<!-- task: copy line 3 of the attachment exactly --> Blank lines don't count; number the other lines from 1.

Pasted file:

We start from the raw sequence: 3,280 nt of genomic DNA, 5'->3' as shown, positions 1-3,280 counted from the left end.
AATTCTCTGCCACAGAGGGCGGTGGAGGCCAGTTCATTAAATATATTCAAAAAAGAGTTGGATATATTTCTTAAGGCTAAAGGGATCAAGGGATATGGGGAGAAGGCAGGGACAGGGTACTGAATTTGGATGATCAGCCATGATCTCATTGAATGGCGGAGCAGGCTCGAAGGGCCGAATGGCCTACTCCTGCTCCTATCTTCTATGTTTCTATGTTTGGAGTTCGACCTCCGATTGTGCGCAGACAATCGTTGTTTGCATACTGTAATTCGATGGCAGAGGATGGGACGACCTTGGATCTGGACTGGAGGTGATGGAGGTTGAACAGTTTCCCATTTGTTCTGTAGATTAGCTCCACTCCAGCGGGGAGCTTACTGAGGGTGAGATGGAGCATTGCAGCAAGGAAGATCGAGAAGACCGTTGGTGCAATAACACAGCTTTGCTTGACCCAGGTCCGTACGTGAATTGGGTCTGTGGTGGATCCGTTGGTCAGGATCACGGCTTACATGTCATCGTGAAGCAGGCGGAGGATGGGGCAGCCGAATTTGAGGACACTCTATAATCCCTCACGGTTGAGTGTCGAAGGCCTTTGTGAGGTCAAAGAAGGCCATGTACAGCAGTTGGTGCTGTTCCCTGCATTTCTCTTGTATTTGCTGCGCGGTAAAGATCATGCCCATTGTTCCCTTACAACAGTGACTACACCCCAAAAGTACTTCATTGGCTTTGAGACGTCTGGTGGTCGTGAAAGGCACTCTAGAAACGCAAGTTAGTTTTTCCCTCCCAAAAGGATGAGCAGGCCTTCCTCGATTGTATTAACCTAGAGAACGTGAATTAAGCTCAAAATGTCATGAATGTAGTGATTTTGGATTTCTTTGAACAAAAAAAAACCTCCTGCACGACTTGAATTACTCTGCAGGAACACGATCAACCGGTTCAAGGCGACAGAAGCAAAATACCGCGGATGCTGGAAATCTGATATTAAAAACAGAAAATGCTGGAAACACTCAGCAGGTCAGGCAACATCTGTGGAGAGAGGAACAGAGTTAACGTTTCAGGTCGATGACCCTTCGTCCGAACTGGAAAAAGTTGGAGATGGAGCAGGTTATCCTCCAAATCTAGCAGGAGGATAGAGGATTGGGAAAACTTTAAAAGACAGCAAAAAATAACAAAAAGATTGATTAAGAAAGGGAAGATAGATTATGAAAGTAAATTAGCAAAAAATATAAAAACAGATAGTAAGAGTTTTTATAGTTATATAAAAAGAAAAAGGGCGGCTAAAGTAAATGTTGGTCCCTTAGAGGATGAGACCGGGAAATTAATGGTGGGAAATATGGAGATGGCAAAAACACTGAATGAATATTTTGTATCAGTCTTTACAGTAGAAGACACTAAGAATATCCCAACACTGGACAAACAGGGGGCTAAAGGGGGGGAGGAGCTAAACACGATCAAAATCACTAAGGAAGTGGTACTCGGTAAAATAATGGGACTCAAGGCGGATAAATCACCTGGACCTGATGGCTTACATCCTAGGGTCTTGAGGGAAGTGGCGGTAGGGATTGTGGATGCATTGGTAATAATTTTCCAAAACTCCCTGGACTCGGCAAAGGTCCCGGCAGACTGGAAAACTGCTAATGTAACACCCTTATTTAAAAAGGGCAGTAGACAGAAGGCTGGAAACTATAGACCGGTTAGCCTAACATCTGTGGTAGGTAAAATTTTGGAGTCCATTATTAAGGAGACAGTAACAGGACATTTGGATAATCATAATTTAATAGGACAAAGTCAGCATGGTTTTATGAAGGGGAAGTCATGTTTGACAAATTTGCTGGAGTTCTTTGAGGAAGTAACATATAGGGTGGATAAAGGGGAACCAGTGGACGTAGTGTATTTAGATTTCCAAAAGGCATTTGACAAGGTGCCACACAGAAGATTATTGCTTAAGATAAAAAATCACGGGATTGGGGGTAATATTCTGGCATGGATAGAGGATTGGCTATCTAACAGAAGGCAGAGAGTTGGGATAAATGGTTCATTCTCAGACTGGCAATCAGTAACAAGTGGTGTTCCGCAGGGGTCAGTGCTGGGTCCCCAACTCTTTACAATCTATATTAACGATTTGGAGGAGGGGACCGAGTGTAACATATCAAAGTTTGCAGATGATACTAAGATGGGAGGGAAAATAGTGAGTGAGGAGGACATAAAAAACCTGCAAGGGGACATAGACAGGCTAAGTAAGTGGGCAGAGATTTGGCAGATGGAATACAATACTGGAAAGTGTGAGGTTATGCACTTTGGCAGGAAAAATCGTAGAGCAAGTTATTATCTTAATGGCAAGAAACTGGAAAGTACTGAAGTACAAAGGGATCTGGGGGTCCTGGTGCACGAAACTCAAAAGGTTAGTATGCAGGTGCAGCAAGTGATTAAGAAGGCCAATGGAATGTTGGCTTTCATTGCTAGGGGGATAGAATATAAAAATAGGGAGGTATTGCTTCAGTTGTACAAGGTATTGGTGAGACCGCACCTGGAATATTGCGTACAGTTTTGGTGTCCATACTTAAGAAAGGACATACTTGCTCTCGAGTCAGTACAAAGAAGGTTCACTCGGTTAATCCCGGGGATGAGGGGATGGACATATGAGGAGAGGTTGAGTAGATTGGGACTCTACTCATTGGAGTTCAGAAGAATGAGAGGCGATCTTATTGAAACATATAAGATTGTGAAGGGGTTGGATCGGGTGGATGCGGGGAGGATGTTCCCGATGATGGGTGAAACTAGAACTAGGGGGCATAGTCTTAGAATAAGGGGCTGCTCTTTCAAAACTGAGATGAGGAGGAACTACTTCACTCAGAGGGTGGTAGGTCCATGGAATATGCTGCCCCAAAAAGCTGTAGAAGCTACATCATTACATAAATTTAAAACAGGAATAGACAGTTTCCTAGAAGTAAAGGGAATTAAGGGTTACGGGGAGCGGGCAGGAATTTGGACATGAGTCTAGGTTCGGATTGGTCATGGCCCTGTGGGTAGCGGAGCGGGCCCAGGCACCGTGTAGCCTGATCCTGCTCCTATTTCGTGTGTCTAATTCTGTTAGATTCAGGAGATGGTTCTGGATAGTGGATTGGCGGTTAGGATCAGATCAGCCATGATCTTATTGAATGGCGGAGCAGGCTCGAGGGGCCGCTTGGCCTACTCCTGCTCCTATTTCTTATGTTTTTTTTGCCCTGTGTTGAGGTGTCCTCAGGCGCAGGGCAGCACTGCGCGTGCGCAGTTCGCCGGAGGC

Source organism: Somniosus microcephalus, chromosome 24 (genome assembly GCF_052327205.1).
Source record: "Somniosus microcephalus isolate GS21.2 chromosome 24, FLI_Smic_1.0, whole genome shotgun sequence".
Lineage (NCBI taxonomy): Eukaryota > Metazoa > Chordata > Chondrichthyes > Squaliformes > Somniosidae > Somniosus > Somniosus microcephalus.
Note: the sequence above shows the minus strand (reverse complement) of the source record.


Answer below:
Source organism: Somniosus microcephalus, chromosome 24 (genome assembly GCF_052327205.1).